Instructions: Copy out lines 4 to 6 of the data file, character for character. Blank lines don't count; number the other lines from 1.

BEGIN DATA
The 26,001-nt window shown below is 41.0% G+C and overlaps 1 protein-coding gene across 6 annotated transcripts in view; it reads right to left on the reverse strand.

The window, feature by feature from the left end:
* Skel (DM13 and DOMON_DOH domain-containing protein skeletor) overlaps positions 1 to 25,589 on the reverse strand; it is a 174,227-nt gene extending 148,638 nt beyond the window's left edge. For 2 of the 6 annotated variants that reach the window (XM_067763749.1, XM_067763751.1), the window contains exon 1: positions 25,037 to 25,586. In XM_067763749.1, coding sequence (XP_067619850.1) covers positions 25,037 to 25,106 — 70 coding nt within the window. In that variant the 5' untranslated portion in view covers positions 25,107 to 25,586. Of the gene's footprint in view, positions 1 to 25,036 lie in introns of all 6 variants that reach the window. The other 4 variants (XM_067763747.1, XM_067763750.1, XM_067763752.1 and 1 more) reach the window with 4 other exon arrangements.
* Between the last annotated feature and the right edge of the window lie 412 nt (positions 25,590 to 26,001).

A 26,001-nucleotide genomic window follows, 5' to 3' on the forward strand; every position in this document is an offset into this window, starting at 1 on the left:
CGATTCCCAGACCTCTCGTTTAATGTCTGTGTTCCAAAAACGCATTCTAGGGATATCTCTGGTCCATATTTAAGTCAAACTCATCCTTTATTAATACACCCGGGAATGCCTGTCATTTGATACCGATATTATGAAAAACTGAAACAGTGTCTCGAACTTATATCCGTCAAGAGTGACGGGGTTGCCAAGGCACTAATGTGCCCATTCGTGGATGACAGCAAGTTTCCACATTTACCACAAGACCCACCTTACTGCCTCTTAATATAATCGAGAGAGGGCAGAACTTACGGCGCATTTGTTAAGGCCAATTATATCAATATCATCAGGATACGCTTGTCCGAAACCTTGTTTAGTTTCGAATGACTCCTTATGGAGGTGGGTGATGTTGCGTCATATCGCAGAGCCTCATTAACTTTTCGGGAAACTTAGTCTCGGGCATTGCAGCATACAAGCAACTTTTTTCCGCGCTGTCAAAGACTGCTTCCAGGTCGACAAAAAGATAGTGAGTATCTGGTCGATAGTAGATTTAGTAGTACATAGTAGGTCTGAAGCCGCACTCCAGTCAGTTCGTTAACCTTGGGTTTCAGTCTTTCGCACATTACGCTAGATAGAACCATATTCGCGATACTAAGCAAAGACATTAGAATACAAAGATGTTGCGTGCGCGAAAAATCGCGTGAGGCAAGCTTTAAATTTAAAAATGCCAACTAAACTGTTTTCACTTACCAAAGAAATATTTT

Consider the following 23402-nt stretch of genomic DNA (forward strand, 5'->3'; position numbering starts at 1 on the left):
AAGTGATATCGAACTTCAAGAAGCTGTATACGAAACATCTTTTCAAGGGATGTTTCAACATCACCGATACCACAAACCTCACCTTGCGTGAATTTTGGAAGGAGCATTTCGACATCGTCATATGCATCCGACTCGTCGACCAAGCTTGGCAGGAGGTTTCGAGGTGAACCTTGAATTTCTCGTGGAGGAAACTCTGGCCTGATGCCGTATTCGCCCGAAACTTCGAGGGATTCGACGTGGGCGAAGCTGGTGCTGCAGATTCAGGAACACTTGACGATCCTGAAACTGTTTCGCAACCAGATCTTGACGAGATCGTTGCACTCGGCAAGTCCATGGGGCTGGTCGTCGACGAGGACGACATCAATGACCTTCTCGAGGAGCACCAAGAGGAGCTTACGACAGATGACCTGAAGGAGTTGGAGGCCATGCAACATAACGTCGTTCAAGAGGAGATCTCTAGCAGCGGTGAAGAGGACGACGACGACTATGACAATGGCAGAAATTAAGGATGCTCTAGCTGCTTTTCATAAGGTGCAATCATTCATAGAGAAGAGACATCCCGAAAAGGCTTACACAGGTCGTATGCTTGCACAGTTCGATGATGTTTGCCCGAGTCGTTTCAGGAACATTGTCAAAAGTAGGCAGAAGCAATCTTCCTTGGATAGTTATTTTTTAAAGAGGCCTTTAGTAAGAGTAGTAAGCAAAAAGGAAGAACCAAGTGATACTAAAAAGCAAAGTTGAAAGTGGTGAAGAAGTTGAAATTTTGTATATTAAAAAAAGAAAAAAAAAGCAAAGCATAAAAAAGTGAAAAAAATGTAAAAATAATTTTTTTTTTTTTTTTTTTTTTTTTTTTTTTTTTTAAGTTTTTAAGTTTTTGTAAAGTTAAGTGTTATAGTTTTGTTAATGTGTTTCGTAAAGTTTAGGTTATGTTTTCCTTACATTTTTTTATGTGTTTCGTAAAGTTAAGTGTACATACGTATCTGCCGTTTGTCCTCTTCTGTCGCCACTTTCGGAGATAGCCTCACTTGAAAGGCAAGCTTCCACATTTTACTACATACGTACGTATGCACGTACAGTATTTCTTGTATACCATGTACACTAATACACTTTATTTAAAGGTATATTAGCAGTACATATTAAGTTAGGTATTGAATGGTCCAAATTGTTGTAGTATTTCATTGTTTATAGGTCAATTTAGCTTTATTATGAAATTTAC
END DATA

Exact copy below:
* Between the last annotated feature and the right edge of the window lie 412 nt (positions 25,590 to 26,001).

A 26,001-nucleotide genomic window follows, 5' to 3' on the forward strand; every position in this document is an offset into this window, starting at 1 on the left:
CGATTCCCAGACCTCTCGTTTAATGTCTGTGTTCCAAAAACGCATTCTAGGGATATCTCTGGTCCATATTTAAGTCAAACTCATCCTTTATTAATACACCCGGGAATGCCTGTCATTTGATACCGATATTATGAAAAACTGAAACAGTGTCTCGAACTTATATCCGTCAAGAGTGACGGGGTTGCCAAGGCACTAATGTGCCCATTCGTGGATGACAGCAAGTTTCCACATTTACCACAAGACCCACCTTACTGCCTCTTAATATAATCGAGAGAGGGCAGAACTTACGGCGCATTTGTTAAGGCCAATTATATCAATATCATCAGGATACGCTTGTCCGAAACCTTGTTTAGTTTCGAATGACTCCTTATGGAGGTGGGTGATGTTGCGTCATATCGCAGAGCCTCATTAACTTTTCGGGAAACTTAGTCTCGGGCATTGCAGCATACAAGCAACTTTTTTCCGCGCTGTCAAAGACTGCTTCCAGGTCGACAAAAAGATAGTGAGTATCTGGTCGATAGTAGATTTAGTAGTACATAGTAGGTCTGAAGCCGCACTCCAGTCAGTTCGTTAACCTTGGGTTTCAGTCTTTCGCACATTACGCTAGATAGAACCATATTCGCGATACTAAGCAAAGACATTAGAATACAAAGATGTTGCGTGCGCGAAAAATCGCGTGAGGCAAGCTTTAAATTTAAAAATGCCAACTAAACTGTTTTCACTTACCAAAGAAATATTTT